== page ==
Of course, it is important to note that these students were not admitted solely because they had won a single award. Most students getting accepted into any of the above institutions possessed near-perfect grades and standardized test scores AND had other special attributes outside of the classroom that helped them stand out from an extremely talented pack of applicants.
Capturing a National Merit scholarship is an excellent credential to include on your application, but it is far from a guaranteed ticket to an Ivy or Ivy-equivalent institution. Possessing such a credential will, however, provide an even greater admissions boost at schools in the next tier of selectivity. The following excellent schools attract far fewer scholarship winners than their uber-elite peers and are more likely to grant National Merit Scholars a major edge in the admissions process:
- Bates College: 1
- Haverford College: 3
- Colgate University: 4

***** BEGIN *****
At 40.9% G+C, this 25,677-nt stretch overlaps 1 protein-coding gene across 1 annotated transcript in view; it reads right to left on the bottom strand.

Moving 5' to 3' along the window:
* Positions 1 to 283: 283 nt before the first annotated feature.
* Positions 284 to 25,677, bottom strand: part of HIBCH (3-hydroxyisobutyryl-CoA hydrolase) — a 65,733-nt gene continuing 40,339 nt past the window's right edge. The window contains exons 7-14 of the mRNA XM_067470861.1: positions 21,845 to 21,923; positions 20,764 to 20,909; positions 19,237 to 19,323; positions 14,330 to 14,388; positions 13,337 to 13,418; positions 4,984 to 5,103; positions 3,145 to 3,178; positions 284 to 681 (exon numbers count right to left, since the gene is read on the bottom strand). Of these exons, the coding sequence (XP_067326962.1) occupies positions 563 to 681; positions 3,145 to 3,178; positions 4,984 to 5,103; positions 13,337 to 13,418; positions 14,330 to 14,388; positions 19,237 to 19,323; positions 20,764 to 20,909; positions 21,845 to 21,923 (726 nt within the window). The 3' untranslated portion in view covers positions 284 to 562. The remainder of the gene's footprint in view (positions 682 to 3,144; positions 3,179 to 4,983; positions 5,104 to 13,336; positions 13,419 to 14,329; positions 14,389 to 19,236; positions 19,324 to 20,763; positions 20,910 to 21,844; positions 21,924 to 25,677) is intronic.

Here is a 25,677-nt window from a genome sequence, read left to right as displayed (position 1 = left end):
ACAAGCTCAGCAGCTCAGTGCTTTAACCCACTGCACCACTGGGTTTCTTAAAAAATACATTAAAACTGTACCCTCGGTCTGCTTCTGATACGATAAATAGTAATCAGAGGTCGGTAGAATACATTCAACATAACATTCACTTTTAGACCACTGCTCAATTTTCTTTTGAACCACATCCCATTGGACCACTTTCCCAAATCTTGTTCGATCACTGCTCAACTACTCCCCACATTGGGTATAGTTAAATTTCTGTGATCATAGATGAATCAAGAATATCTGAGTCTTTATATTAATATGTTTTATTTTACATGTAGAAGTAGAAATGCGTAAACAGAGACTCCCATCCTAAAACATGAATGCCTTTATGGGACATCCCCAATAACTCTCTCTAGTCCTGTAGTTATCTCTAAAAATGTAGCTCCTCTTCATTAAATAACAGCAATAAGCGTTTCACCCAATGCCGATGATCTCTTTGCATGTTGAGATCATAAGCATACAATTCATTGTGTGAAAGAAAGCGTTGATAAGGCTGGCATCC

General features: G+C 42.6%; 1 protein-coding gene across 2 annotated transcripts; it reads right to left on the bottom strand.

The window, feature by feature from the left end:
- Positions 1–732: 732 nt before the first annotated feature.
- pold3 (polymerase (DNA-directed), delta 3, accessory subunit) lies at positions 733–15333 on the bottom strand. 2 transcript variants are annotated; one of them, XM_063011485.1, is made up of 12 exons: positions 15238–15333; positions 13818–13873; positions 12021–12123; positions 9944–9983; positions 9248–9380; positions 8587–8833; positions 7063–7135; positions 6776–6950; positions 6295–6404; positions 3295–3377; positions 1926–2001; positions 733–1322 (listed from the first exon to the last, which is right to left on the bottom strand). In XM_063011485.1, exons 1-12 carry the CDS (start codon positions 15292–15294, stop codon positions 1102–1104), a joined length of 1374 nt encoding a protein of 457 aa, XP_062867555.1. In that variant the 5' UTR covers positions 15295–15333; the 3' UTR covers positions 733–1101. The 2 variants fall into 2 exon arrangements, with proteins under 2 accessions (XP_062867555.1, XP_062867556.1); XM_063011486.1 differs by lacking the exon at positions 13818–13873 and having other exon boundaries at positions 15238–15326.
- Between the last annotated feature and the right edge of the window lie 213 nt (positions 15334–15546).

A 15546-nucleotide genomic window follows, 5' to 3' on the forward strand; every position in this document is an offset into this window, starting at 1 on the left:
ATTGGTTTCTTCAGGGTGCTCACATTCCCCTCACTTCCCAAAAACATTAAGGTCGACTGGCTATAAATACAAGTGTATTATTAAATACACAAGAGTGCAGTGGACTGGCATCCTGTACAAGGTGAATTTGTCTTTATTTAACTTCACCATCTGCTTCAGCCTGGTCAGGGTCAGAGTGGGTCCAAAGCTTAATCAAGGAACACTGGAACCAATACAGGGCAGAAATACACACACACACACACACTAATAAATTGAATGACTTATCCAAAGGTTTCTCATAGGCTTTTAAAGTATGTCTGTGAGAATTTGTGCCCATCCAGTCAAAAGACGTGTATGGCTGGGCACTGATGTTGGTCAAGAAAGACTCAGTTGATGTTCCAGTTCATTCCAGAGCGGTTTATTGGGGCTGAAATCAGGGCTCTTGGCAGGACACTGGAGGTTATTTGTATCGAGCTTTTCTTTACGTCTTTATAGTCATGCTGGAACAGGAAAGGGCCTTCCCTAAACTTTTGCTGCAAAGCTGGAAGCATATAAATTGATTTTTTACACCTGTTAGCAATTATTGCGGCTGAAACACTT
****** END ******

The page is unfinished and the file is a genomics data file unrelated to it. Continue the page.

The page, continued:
- Middlebury College: 6
- NC State: 7
- NYU: 20
- Your PSAT score junior year will be the biggest factor in your pursuit of a National Merit award.
- While a “national” award, the cutoff scores actually vary by state.
- Winners receive one three types of awards—National Merit Scholarships, corporate-sponsored Merit Scholarship awards, or college-sponsored Merit Scholarship awards.
- Certain universities will also award sizable merit aid scholarships (up to full tuition), even for Semifinalists.
- A National Merit designation can help in the admissions process, but your SAT/GPA and “hook” will matter more at America’s most selective schools.
Dave has over a decade of professional experience that includes work as a teacher, high school administrator, college professor, and independent educational consultant. He is a co-author of the books The Enlightened College Applicant (Rowman & Littlefield, 2016) and Colleges Worth Your Money (Rowman & Littlefield, 2020).